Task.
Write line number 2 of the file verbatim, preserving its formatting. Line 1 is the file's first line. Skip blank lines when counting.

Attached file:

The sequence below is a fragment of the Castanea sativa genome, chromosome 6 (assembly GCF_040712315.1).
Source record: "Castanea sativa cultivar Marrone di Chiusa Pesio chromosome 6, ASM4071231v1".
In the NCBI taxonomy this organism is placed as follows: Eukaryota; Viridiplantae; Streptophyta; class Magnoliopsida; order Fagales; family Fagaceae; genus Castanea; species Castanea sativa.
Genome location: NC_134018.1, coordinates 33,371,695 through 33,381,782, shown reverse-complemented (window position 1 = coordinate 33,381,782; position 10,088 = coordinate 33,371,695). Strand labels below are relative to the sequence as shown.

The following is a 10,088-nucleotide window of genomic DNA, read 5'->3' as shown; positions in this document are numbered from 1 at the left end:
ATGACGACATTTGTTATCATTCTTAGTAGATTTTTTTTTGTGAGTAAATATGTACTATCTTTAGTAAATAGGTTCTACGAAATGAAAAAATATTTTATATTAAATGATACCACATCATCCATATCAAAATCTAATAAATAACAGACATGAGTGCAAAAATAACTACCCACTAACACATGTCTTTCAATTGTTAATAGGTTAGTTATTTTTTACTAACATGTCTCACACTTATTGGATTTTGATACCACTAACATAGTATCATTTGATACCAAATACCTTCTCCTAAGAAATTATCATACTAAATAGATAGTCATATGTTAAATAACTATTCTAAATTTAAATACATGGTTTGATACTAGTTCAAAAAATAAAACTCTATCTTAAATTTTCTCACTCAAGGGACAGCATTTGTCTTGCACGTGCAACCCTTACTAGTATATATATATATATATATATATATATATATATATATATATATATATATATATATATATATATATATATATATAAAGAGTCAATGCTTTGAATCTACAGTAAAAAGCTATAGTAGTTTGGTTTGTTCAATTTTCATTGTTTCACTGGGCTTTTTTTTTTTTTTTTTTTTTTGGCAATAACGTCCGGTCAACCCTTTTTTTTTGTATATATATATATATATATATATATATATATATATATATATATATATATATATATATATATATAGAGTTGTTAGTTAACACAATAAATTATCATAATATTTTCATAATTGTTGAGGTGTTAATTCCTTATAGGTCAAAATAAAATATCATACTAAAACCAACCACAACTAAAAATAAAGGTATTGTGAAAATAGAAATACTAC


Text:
Source record: "Castanea sativa cultivar Marrone di Chiusa Pesio chromosome 6, ASM4071231v1".